Óscar Romero, the assassinated archbishop of San Salvador, was canonised by Pope Francis on Saturday in recognition of his martyrdom and faithful service to the people of El Salvador. St Romero was a fearless critic of the military government and an advocate for his country’s poor, and Claire Moll sees his determination to address the root causes of poverty as an enduring example for a country struggling to reduce gang-related violence.
Amid the sea of thousands of Salvadorans on Saturday (13 October) stood a man completely still and clearly calculating his every reaction to the Catholic mass he was witnessing. His face on the large screens strategically placed all over the Plaza Civica in San Salvador, Hugo Martinez, the left-wing FMLN’s Presidential candidate, took advantage of the celebrations of the canonization of Saint Óscar Romero to make a clear political statement.
It was not the political figure’s presence alone that made the religious observation of the martyred Salvadoran archbishop political. Killed for “hatred of the faith,” as was officially declared in Rome 38 years later, St Romero became a political figure himself in 1977 after the military government assassinated his friend and fellow priest, Rutilio Grande, for inciting unrest among the landless poor. This “unrest” was Catholic Liberation Theology, a particularly Latin American reading of the Bible focusing on the preferential option for the poor. This historically controversial doctrine suggests that because of God’s care for the poor and Jesus’s political action against the reigning powers of his time, Christians are also called to radical action to break down structural oppression and build God’s Kingdom here on Earth.
St Romero became a very powerful advocate for this world-view. In his homilies, he denounced the government for the various ways it oppressed the poorest of Salvadoran society. He appealed to them to end the killings and to begin reforming land ownership and allow for political representation of the poor. However, his life was cut short before he could see any of these demands met. On 24 March 1980, St Romero was assassinated while giving mass in a hospital chapel in San Salvador. Many cite this date as the beginning of the 12-year-long armed conflict in El Salvador.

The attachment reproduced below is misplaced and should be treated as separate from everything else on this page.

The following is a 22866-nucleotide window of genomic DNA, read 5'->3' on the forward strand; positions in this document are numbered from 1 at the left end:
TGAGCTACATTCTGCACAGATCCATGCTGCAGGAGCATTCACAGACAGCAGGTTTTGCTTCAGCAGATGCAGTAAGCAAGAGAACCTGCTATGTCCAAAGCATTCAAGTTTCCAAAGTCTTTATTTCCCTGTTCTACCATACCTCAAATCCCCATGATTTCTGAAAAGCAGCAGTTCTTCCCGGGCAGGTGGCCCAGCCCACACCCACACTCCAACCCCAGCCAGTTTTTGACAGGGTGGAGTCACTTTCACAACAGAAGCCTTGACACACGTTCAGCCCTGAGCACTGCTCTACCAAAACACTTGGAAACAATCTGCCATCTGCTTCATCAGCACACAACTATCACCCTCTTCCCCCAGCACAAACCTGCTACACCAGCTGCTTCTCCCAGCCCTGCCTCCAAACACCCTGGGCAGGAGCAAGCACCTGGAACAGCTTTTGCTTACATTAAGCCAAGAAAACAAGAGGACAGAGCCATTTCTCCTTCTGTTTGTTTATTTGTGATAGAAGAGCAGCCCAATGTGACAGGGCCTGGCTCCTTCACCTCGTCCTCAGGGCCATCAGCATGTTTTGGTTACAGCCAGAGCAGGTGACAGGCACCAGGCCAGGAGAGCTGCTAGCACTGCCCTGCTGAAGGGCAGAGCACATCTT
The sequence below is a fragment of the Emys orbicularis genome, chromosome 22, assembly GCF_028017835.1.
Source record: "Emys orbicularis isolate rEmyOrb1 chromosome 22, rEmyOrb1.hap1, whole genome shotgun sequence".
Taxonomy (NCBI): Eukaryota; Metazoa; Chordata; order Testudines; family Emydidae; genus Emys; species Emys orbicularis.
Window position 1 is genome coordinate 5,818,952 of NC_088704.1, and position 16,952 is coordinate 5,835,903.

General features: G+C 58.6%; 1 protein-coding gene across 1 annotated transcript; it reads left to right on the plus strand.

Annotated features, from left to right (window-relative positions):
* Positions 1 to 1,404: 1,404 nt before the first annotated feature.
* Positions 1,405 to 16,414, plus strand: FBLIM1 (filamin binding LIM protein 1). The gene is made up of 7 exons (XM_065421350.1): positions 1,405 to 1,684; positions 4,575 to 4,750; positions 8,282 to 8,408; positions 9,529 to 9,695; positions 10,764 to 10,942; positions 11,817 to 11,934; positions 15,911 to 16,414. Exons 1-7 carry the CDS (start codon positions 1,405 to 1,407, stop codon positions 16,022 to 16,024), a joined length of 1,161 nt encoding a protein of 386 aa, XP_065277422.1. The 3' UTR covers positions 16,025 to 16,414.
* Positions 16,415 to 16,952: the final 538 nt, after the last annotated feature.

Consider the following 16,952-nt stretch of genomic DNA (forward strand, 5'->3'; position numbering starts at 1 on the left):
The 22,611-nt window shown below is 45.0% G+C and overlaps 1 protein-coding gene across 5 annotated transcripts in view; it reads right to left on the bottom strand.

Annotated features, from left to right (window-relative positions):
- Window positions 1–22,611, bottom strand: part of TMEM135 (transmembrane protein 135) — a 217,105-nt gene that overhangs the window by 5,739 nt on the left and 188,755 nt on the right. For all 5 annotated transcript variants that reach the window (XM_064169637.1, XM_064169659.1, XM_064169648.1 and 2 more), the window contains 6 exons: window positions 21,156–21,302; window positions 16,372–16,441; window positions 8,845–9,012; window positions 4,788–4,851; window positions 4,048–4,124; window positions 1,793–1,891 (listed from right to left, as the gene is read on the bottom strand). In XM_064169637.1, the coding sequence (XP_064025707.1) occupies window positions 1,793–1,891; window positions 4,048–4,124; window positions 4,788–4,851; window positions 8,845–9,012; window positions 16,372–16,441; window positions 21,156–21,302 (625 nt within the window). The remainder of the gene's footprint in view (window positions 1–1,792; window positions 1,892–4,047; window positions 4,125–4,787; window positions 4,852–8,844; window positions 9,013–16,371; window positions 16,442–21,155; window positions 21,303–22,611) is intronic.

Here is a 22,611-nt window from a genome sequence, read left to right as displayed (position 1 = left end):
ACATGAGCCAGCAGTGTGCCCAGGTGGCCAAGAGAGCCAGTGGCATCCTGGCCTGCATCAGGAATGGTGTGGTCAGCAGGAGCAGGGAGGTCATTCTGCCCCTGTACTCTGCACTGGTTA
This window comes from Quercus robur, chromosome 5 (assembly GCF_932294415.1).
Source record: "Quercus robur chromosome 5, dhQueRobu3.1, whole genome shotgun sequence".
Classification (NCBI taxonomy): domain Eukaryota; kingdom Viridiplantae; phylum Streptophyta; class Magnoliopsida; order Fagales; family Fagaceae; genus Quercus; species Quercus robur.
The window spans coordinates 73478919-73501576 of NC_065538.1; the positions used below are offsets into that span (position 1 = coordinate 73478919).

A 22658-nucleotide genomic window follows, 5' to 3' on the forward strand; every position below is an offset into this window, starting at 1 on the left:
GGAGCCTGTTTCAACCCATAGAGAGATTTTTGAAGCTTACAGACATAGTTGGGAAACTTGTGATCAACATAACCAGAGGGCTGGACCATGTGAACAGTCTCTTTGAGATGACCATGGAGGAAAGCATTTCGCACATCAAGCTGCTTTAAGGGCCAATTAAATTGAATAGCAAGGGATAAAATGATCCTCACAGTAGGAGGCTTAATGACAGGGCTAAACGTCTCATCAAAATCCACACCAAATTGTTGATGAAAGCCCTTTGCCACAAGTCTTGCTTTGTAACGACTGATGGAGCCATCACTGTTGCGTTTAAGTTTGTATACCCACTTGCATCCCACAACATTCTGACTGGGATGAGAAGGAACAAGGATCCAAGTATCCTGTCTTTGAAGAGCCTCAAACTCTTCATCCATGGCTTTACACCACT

Twenty-six years after the war, this canonization comes at a time where, although land reform has happened (to some extent) and the left has its own political party (and 10 years in the presidency), poor Salvadorans are once again experiencing some of the highest levels of violence in the world outside of war-torn countries. Gangs control many areas of the country, but instead of following St Romero’s four decades-old analysis of addressing the root causes of violence and poverty in order to end them, the government has doubled down on its Super Iron Fist policy for combating the gangs. Having followed the advice of Rudy Giuliani’s security consulting firm, prisons are bursting at 300-900% capacity while 10 people are murdered each day. Unfortunately, the end to this failing approach is nowhere in sight. The only sort of aid package for Central America that has been able to pass through the United States Congress in the last decade is one that includes requirements and provisions for this sort of militarized approach.
Although he promised in September to continue to forcefully combat the country’s gang problem, Hugo Martinez’s presence in the celebration of St Romero might signal some sort of hope for a different future. Although rather stoic every time the camera turned to him, one can hope that St Romero’s powerful message for those in power to create grassroots solutions to systemic issues did not fall on deaf ears.
About the author
Claire Moll graduated from the LSE in 2016 with an MSc in Religion in the Contemporary World. She is currently a second-year PhD candidate in Social Anthropology at the University of Cambridge conducting field research in El Salvador on rural Evangelical women’s participation in grass-roots development projects.
Note: This piece gives the views of the author, and not the position of the LSE Religion and Global Society blog, nor of the London School of Economics.